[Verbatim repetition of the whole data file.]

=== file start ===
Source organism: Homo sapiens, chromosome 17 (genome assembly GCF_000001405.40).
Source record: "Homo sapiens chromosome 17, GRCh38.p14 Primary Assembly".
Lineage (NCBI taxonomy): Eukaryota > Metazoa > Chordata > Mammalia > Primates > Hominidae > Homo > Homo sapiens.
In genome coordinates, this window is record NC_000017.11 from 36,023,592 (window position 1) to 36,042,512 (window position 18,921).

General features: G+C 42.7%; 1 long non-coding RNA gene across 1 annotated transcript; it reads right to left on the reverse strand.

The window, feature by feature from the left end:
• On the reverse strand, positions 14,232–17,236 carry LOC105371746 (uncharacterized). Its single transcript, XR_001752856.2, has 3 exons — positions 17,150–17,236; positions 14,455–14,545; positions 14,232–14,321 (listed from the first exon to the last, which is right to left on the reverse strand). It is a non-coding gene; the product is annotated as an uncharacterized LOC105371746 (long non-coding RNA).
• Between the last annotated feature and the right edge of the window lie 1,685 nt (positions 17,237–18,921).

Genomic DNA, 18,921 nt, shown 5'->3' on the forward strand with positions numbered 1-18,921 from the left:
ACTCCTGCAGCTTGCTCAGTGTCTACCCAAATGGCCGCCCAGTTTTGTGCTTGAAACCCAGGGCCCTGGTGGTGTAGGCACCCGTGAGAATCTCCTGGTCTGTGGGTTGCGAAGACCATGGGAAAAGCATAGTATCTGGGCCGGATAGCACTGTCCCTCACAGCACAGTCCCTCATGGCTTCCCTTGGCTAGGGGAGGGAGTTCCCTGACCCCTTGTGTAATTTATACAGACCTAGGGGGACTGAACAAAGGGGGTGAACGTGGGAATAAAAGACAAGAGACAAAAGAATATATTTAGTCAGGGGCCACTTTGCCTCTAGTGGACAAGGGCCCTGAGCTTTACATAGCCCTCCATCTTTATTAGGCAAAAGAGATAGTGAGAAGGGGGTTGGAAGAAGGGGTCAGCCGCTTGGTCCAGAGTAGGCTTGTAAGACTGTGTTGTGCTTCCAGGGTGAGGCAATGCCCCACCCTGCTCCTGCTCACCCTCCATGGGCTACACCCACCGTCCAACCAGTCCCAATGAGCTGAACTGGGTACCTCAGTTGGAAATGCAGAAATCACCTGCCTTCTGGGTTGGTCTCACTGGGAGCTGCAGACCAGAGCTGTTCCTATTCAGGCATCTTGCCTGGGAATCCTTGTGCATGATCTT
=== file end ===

Source organism: Homo sapiens, chromosome 17 (genome assembly GCF_000001405.40).
Source record: "Homo sapiens chromosome 17, GRCh38.p14 Primary Assembly".
Lineage (NCBI taxonomy): Eukaryota > Metazoa > Chordata > Mammalia > Primates > Hominidae > Homo > Homo sapiens.
In genome coordinates, this window is record NC_000017.11 from 36,023,592 (window position 1) to 36,042,512 (window position 18,921).

General features: G+C 42.7%; 1 long non-coding RNA gene across 1 annotated transcript; it reads right to left on the reverse strand.

The window, feature by feature from the left end:
• On the reverse strand, positions 14,232–17,236 carry LOC105371746 (uncharacterized). Its single transcript, XR_001752856.2, has 3 exons — positions 17,150–17,236; positions 14,455–14,545; positions 14,232–14,321 (listed from the first exon to the last, which is right to left on the reverse strand). It is a non-coding gene; the product is annotated as an uncharacterized LOC105371746 (long non-coding RNA).
• Between the last annotated feature and the right edge of the window lie 1,685 nt (positions 17,237–18,921).

Genomic DNA, 18,921 nt, shown 5'->3' on the forward strand with positions numbered 1-18,921 from the left:
ACTCCTGCAGCTTGCTCAGTGTCTACCCAAATGGCCGCCCAGTTTTGTGCTTGAAACCCAGGGCCCTGGTGGTGTAGGCACCCGTGAGAATCTCCTGGTCTGTGGGTTGCGAAGACCATGGGAAAAGCATAGTATCTGGGCCGGATAGCACTGTCCCTCACAGCACAGTCCCTCATGGCTTCCCTTGGCTAGGGGAGGGAGTTCCCTGACCCCTTGTGTAATTTATACAGACCTAGGGGGACTGAACAAAGGGGGTGAACGTGGGAATAAAAGACAAGAGACAAAAGAATATATTTAGTCAGGGGCCACTTTGCCTCTAGTGGACAAGGGCCCTGAGCTTTACATAGCCCTCCATCTTTATTAGGCAAAAGAGATAGTGAGAAGGGGGTTGGAAGAAGGGGTCAGCCGCTTGGTCCAGAGTAGGCTTGTAAGACTGTGTTGTGCTTCCAGGGTGAGGCAATGCCCCACCCTGCTCCTGCTCACCCTCCATGGGCTACACCCACCGTCCAACCAGTCCCAATGAGCTGAACTGGGTACCTCAGTTGGAAATGCAGAAATCACCTGCCTTCTGGGTTGGTCTCACTGGGAGCTGCAGACCAGAGCTGTTCCTATTCAGGCATCTTGCCTGGGAATCCTTGTGCATGATCTT